In each case, the commissions and offices were set up to be bi-partisan or non-partisan entities, independent of any inappropriate political influence from the administrative or legislative branches of government. The laws were designed to protect each entity’s fundamental mission to oversee Connecticut’s campaign finance laws, Connecticut’s freedom of information laws and Connecticut’s ethics laws.
Over the years, although Connecticut’s laws were already some of the strongest in the country, state government expanded and strengthened its good government statutes even more, further ensuring open and fair elections and government.
In 2005, Connecticut adopted a Citizens’ Election Program, considered the “most sweeping public campaign finance program in the country. “
Then, in 2011, Governor Malloy proposed merging the government watchdog agencies into a single entity called the Office of Governmental Accountability.
While the Connecticut General Assembly revised Malloy’s original proposal to allow the various watchdog entities to retain some independence, the legislation, (Public Act 11-48) created the position of Executive Administrator, a position appointed by the governor. The job of the Executive Administrator was to “provide consolidated personnel, payroll, affirmative action, and administrative and business office function.”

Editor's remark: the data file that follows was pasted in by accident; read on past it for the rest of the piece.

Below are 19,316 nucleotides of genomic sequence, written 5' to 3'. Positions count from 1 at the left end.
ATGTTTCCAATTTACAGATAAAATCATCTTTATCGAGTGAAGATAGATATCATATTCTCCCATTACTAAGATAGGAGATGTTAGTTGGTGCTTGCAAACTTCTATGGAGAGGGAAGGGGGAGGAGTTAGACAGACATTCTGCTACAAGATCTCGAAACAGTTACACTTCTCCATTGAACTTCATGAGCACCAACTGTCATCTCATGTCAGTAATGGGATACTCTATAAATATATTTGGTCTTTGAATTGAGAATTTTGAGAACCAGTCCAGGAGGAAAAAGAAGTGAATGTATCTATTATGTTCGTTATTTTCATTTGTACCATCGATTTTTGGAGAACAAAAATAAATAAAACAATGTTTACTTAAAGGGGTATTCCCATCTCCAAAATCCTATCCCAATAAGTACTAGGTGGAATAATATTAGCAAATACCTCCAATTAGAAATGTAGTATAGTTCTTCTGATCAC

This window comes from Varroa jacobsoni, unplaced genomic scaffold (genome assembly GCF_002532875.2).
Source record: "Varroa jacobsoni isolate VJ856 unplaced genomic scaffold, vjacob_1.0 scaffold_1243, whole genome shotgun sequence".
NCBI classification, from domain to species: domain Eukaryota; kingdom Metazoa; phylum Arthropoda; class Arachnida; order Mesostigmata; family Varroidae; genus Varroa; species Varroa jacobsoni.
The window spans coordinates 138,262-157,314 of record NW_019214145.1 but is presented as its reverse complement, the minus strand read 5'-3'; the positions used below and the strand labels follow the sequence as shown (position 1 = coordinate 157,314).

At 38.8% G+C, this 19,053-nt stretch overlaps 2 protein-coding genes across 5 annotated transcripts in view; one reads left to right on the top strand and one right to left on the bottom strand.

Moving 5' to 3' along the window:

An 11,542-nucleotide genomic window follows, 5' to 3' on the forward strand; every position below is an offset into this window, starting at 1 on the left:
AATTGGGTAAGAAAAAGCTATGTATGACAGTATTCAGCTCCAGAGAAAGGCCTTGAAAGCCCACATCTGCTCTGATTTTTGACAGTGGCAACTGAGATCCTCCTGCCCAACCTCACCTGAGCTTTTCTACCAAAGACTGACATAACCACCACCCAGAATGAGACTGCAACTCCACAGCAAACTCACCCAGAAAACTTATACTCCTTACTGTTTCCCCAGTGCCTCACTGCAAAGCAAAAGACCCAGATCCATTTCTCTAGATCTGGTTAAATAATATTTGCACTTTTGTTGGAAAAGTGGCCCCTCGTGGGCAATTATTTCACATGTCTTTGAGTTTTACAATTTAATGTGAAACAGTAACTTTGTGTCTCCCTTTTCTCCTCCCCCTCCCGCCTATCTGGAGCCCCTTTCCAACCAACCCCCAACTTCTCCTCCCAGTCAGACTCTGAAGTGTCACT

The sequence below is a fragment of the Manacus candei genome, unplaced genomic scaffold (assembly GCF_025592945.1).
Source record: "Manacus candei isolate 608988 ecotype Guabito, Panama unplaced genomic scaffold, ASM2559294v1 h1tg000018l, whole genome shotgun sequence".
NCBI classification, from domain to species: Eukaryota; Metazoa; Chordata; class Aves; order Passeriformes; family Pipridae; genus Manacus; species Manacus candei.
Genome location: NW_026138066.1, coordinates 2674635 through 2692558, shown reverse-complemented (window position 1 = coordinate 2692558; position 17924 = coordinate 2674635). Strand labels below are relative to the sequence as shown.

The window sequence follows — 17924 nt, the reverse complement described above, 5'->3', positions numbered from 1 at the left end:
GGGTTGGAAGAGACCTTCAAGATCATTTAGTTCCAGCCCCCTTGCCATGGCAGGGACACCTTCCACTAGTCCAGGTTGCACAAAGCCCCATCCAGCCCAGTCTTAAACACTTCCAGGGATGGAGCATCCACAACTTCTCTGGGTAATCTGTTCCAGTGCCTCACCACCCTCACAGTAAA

In this way, the Office of the Governor was given far greater reach into the day-to-day operations of the independent, government watchdog agencies.
However, as the Office of Governmental Accountability’s website notes, even today, each entity within the Office of Governmental Accountability “retains its independent decision-making authority, including for budgetary and employment decisions.”
But just a couple of weeks ago, as part of his proposed state budget, Governor Malloy and his OPM Secretary, Ben Barnes, proposed doing way with that independent budget and employment decision-making authority.